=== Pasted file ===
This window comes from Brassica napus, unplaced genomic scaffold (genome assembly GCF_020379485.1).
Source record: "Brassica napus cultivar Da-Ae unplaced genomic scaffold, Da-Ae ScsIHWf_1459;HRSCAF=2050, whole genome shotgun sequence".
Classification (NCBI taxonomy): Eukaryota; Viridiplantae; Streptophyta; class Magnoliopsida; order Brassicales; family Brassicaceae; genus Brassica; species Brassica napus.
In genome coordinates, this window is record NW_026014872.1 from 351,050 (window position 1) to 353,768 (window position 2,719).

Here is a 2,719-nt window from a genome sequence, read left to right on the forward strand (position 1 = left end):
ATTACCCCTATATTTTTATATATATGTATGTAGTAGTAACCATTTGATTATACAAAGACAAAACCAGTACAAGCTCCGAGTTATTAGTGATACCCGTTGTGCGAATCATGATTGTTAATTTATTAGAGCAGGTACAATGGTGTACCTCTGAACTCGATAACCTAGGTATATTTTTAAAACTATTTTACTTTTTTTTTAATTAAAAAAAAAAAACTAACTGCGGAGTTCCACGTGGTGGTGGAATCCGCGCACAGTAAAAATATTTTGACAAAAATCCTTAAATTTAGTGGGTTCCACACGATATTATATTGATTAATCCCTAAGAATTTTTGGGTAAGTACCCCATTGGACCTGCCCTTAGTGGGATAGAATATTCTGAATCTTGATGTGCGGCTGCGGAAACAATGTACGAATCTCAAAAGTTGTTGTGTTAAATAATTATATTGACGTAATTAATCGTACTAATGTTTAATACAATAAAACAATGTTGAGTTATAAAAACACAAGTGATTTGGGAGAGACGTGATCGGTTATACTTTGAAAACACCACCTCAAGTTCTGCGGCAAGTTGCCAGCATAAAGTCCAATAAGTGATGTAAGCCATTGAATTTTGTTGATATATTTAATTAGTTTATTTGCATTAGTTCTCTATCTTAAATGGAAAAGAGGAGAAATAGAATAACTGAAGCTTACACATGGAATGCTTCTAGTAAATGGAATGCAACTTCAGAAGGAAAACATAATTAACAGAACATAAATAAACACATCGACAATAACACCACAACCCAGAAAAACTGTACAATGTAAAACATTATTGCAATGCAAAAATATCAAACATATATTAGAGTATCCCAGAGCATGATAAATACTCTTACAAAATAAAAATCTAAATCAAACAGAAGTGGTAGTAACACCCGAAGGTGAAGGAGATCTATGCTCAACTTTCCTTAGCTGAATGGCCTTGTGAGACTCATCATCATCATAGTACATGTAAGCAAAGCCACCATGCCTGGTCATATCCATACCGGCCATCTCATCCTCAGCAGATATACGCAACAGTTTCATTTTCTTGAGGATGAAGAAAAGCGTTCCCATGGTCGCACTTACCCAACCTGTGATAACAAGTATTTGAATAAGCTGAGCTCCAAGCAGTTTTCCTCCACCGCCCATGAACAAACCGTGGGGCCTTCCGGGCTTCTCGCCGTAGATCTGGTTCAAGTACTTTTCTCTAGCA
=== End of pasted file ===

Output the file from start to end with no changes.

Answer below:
This window comes from Brassica napus, unplaced genomic scaffold (genome assembly GCF_020379485.1).
Source record: "Brassica napus cultivar Da-Ae unplaced genomic scaffold, Da-Ae ScsIHWf_1459;HRSCAF=2050, whole genome shotgun sequence".
Classification (NCBI taxonomy): Eukaryota; Viridiplantae; Streptophyta; class Magnoliopsida; order Brassicales; family Brassicaceae; genus Brassica; species Brassica napus.
In genome coordinates, this window is record NW_026014872.1 from 351,050 (window position 1) to 353,768 (window position 2,719).

Here is a 2,719-nt window from a genome sequence, read left to right on the forward strand (position 1 = left end):
ATTACCCCTATATTTTTATATATATGTATGTAGTAGTAACCATTTGATTATACAAAGACAAAACCAGTACAAGCTCCGAGTTATTAGTGATACCCGTTGTGCGAATCATGATTGTTAATTTATTAGAGCAGGTACAATGGTGTACCTCTGAACTCGATAACCTAGGTATATTTTTAAAACTATTTTACTTTTTTTTTAATTAAAAAAAAAAAACTAACTGCGGAGTTCCACGTGGTGGTGGAATCCGCGCACAGTAAAAATATTTTGACAAAAATCCTTAAATTTAGTGGGTTCCACACGATATTATATTGATTAATCCCTAAGAATTTTTGGGTAAGTACCCCATTGGACCTGCCCTTAGTGGGATAGAATATTCTGAATCTTGATGTGCGGCTGCGGAAACAATGTACGAATCTCAAAAGTTGTTGTGTTAAATAATTATATTGACGTAATTAATCGTACTAATGTTTAATACAATAAAACAATGTTGAGTTATAAAAACACAAGTGATTTGGGAGAGACGTGATCGGTTATACTTTGAAAACACCACCTCAAGTTCTGCGGCAAGTTGCCAGCATAAAGTCCAATAAGTGATGTAAGCCATTGAATTTTGTTGATATATTTAATTAGTTTATTTGCATTAGTTCTCTATCTTAAATGGAAAAGAGGAGAAATAGAATAACTGAAGCTTACACATGGAATGCTTCTAGTAAATGGAATGCAACTTCAGAAGGAAAACATAATTAACAGAACATAAATAAACACATCGACAATAACACCACAACCCAGAAAAACTGTACAATGTAAAACATTATTGCAATGCAAAAATATCAAACATATATTAGAGTATCCCAGAGCATGATAAATACTCTTACAAAATAAAAATCTAAATCAAACAGAAGTGGTAGTAACACCCGAAGGTGAAGGAGATCTATGCTCAACTTTCCTTAGCTGAATGGCCTTGTGAGACTCATCATCATCATAGTACATGTAAGCAAAGCCACCATGCCTGGTCATATCCATACCGGCCATCTCATCCTCAGCAGATATACGCAACAGTTTCATTTTCTTGAGGATGAAGAAAAGCGTTCCCATGGTCGCACTTACCCAACCTGTGATAACAAGTATTTGAATAAGCTGAGCTCCAAGCAGTTTTCCTCCACCGCCCATGAACAAACCGTGGGGCCTTCCGGGCTTCTCGCCGTAGATCTGGTTCAAGTACTTTTCTCTAGCA